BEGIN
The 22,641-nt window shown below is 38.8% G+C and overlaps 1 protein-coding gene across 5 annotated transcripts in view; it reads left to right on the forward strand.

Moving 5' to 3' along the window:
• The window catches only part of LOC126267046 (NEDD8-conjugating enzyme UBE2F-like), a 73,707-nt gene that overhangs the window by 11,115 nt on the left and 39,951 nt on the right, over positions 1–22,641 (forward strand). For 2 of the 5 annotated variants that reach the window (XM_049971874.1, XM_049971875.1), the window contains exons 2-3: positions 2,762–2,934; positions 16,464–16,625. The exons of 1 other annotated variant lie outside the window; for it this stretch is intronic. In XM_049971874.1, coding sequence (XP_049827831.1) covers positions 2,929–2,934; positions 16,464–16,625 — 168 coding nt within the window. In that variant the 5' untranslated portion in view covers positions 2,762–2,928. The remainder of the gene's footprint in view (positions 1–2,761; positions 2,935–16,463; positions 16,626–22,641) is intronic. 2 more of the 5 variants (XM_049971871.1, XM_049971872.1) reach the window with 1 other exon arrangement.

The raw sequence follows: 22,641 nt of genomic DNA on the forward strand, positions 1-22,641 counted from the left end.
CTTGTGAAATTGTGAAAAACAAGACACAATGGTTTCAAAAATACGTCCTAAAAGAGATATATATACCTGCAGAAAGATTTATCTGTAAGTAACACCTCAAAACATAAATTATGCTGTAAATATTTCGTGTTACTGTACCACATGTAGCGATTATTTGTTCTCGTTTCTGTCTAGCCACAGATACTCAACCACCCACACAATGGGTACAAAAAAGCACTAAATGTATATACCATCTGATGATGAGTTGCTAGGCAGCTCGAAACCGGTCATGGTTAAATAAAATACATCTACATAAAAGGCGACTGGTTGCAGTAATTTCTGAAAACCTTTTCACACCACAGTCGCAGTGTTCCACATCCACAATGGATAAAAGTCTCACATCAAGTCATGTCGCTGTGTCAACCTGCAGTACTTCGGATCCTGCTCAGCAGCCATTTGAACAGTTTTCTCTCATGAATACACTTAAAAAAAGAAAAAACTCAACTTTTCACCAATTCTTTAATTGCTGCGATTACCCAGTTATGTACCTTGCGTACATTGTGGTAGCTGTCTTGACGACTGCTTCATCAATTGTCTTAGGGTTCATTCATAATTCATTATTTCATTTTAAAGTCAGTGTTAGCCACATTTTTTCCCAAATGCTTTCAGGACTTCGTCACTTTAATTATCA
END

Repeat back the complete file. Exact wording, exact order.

The 22,641-nt window shown below is 38.8% G+C and overlaps 1 protein-coding gene across 5 annotated transcripts in view; it reads left to right on the forward strand.

Moving 5' to 3' along the window:
• The window catches only part of LOC126267046 (NEDD8-conjugating enzyme UBE2F-like), a 73,707-nt gene that overhangs the window by 11,115 nt on the left and 39,951 nt on the right, over positions 1–22,641 (forward strand). For 2 of the 5 annotated variants that reach the window (XM_049971874.1, XM_049971875.1), the window contains exons 2-3: positions 2,762–2,934; positions 16,464–16,625. The exons of 1 other annotated variant lie outside the window; for it this stretch is intronic. In XM_049971874.1, coding sequence (XP_049827831.1) covers positions 2,929–2,934; positions 16,464–16,625 — 168 coding nt within the window. In that variant the 5' untranslated portion in view covers positions 2,762–2,928. The remainder of the gene's footprint in view (positions 1–2,761; positions 2,935–16,463; positions 16,626–22,641) is intronic. 2 more of the 5 variants (XM_049971871.1, XM_049971872.1) reach the window with 1 other exon arrangement.

The raw sequence follows: 22,641 nt of genomic DNA on the forward strand, positions 1-22,641 counted from the left end.
CTTGTGAAATTGTGAAAAACAAGACACAATGGTTTCAAAAATACGTCCTAAAAGAGATATATATACCTGCAGAAAGATTTATCTGTAAGTAACACCTCAAAACATAAATTATGCTGTAAATATTTCGTGTTACTGTACCACATGTAGCGATTATTTGTTCTCGTTTCTGTCTAGCCACAGATACTCAACCACCCACACAATGGGTACAAAAAAGCACTAAATGTATATACCATCTGATGATGAGTTGCTAGGCAGCTCGAAACCGGTCATGGTTAAATAAAATACATCTACATAAAAGGCGACTGGTTGCAGTAATTTCTGAAAACCTTTTCACACCACAGTCGCAGTGTTCCACATCCACAATGGATAAAAGTCTCACATCAAGTCATGTCGCTGTGTCAACCTGCAGTACTTCGGATCCTGCTCAGCAGCCATTTGAACAGTTTTCTCTCATGAATACACTTAAAAAAAGAAAAAACTCAACTTTTCACCAATTCTTTAATTGCTGCGATTACCCAGTTATGTACCTTGCGTACATTGTGGTAGCTGTCTTGACGACTGCTTCATCAATTGTCTTAGGGTTCATTCATAATTCATTATTTCATTTTAAAGTCAGTGTTAGCCACATTTTTTCCCAAATGCTTTCAGGACTTCGTCACTTTAATTATCA